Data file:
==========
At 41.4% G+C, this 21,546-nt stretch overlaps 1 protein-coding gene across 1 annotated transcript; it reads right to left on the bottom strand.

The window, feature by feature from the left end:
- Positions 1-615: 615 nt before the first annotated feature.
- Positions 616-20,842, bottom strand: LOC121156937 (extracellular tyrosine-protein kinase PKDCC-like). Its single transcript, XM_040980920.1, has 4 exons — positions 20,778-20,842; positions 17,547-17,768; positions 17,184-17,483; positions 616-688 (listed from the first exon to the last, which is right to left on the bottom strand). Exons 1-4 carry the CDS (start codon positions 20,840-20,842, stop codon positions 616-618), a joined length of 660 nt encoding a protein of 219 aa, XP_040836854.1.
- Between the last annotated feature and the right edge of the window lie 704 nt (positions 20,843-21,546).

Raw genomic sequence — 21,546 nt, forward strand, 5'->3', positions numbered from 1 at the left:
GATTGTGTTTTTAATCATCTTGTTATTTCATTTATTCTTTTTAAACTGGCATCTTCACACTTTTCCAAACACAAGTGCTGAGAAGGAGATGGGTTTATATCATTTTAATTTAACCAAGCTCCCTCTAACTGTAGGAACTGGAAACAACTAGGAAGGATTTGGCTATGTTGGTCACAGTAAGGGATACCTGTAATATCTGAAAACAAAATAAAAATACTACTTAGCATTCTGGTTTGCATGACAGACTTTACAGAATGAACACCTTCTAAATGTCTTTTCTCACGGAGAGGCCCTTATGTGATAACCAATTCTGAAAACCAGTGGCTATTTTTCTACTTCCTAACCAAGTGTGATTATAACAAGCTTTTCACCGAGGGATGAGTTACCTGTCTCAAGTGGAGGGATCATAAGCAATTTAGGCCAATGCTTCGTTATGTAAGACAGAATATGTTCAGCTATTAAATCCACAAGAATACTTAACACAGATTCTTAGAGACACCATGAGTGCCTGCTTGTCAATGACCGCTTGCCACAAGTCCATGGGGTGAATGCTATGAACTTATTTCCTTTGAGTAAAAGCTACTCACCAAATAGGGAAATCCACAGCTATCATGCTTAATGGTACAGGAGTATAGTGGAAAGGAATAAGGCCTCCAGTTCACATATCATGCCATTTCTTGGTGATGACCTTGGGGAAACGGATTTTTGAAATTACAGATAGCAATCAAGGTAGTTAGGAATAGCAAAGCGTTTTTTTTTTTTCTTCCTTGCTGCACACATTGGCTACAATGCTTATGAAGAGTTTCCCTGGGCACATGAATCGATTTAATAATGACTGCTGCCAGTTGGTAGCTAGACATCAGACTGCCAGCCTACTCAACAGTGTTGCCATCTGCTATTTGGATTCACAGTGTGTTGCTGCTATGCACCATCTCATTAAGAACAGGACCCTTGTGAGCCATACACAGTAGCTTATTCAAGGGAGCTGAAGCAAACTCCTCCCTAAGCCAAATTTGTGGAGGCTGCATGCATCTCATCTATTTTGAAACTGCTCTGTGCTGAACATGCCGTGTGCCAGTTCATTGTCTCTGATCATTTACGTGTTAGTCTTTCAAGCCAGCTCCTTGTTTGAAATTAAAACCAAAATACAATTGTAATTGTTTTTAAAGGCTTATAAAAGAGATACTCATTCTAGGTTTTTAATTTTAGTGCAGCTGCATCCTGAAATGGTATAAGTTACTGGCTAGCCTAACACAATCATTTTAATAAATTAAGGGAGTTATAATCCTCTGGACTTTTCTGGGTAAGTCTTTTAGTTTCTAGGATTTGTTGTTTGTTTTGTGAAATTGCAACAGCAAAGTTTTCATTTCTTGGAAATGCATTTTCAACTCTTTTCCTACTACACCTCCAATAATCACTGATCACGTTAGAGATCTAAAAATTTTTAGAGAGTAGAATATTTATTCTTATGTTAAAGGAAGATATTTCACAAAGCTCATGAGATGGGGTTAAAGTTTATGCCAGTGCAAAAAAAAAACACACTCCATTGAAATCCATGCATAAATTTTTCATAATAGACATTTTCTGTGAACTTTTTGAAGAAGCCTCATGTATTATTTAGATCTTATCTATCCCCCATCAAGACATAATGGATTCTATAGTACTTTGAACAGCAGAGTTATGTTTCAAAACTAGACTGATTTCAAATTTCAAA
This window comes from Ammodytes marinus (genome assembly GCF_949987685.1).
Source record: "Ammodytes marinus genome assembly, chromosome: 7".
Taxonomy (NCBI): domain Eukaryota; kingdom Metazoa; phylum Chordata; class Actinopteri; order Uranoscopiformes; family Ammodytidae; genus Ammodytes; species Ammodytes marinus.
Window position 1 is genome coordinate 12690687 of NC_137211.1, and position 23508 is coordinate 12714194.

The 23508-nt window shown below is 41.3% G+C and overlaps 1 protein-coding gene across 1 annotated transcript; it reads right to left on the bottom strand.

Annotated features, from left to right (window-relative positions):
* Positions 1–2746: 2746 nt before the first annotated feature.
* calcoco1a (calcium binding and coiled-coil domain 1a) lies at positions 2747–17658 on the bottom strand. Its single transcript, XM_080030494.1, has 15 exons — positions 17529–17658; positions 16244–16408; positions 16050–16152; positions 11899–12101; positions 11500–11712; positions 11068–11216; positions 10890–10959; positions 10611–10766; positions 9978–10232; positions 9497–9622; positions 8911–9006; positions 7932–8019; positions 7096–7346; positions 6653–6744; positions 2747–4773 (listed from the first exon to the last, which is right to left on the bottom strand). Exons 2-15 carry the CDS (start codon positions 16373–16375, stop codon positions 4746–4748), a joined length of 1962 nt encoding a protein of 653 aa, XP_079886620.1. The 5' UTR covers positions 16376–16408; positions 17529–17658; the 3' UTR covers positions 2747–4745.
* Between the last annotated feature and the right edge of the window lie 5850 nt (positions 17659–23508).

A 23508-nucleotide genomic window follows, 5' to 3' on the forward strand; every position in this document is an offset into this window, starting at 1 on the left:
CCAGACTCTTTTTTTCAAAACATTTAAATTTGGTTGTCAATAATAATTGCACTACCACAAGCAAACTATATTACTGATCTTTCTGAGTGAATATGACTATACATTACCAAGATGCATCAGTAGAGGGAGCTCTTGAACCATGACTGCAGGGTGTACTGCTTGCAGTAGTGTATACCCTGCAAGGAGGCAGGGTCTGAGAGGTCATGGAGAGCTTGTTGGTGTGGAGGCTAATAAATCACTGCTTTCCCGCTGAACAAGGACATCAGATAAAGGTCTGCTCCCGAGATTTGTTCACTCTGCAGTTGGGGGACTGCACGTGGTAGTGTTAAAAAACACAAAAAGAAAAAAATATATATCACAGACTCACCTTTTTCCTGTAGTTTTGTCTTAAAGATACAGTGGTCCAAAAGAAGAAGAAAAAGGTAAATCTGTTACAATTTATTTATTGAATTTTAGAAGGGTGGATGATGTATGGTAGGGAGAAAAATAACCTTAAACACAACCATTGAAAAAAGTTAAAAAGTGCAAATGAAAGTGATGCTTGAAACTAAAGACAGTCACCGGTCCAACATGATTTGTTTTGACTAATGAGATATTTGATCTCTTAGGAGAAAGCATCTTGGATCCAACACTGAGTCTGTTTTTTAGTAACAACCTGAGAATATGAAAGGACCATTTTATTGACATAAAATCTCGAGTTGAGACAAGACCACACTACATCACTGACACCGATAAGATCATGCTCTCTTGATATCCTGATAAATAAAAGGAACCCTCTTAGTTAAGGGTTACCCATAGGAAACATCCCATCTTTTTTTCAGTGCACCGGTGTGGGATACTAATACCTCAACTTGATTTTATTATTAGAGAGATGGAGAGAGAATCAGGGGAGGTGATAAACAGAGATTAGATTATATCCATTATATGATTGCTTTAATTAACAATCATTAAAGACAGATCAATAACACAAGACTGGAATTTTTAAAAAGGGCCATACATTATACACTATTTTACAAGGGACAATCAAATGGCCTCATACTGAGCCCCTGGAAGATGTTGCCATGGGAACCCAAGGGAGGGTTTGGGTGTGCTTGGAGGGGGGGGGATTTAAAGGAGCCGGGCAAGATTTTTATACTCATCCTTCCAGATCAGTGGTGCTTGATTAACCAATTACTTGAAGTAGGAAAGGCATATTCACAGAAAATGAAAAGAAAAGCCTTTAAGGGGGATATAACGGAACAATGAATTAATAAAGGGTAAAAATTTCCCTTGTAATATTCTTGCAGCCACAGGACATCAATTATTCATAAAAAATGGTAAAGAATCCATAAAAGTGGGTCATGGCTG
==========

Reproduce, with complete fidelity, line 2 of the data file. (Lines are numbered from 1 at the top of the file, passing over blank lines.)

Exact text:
The window, feature by feature from the left end: